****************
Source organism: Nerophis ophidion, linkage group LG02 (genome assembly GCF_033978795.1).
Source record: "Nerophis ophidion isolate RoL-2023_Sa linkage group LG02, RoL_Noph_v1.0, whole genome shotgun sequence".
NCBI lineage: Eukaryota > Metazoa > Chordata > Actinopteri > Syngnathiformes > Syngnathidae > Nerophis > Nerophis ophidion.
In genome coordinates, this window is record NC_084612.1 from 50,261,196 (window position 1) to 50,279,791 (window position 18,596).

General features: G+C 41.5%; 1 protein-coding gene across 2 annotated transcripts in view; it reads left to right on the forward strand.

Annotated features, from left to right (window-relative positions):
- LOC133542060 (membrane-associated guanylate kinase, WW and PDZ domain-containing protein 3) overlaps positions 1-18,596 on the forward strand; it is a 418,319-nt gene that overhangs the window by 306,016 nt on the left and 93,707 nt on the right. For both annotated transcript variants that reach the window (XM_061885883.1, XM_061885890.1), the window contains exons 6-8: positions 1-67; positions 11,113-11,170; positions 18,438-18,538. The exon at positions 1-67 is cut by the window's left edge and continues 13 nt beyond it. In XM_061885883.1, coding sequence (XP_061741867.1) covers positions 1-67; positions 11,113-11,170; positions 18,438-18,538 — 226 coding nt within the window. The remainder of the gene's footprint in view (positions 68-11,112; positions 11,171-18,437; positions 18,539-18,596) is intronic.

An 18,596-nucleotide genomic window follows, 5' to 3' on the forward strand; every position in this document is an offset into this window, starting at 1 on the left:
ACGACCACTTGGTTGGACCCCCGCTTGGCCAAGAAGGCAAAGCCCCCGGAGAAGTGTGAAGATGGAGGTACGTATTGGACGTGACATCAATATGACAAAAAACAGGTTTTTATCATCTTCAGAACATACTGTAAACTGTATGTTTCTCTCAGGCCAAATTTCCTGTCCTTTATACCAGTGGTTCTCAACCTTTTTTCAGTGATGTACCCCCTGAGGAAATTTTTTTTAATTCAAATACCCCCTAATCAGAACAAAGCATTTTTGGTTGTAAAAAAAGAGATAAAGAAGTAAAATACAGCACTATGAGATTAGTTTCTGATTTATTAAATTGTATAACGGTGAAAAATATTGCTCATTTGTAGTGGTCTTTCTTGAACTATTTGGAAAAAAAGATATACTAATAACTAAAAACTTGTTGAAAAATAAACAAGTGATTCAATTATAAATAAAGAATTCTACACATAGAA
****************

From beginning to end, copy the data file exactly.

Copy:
Source organism: Nerophis ophidion, linkage group LG02 (genome assembly GCF_033978795.1).
Source record: "Nerophis ophidion isolate RoL-2023_Sa linkage group LG02, RoL_Noph_v1.0, whole genome shotgun sequence".
NCBI lineage: Eukaryota > Metazoa > Chordata > Actinopteri > Syngnathiformes > Syngnathidae > Nerophis > Nerophis ophidion.
In genome coordinates, this window is record NC_084612.1 from 50,261,196 (window position 1) to 50,279,791 (window position 18,596).

General features: G+C 41.5%; 1 protein-coding gene across 2 annotated transcripts in view; it reads left to right on the forward strand.

Annotated features, from left to right (window-relative positions):
- LOC133542060 (membrane-associated guanylate kinase, WW and PDZ domain-containing protein 3) overlaps positions 1-18,596 on the forward strand; it is a 418,319-nt gene that overhangs the window by 306,016 nt on the left and 93,707 nt on the right. For both annotated transcript variants that reach the window (XM_061885883.1, XM_061885890.1), the window contains exons 6-8: positions 1-67; positions 11,113-11,170; positions 18,438-18,538. The exon at positions 1-67 is cut by the window's left edge and continues 13 nt beyond it. In XM_061885883.1, coding sequence (XP_061741867.1) covers positions 1-67; positions 11,113-11,170; positions 18,438-18,538 — 226 coding nt within the window. The remainder of the gene's footprint in view (positions 68-11,112; positions 11,171-18,437; positions 18,539-18,596) is intronic.

An 18,596-nucleotide genomic window follows, 5' to 3' on the forward strand; every position in this document is an offset into this window, starting at 1 on the left:
ACGACCACTTGGTTGGACCCCCGCTTGGCCAAGAAGGCAAAGCCCCCGGAGAAGTGTGAAGATGGAGGTACGTATTGGACGTGACATCAATATGACAAAAAACAGGTTTTTATCATCTTCAGAACATACTGTAAACTGTATGTTTCTCTCAGGCCAAATTTCCTGTCCTTTATACCAGTGGTTCTCAACCTTTTTTCAGTGATGTACCCCCTGAGGAAATTTTTTTTAATTCAAATACCCCCTAATCAGAACAAAGCATTTTTGGTTGTAAAAAAAGAGATAAAGAAGTAAAATACAGCACTATGAGATTAGTTTCTGATTTATTAAATTGTATAACGGTGAAAAATATTGCTCATTTGTAGTGGTCTTTCTTGAACTATTTGGAAAAAAAGATATACTAATAACTAAAAACTTGTTGAAAAATAAACAAGTGATTCAATTATAAATAAAGAATTCTACACATAGAA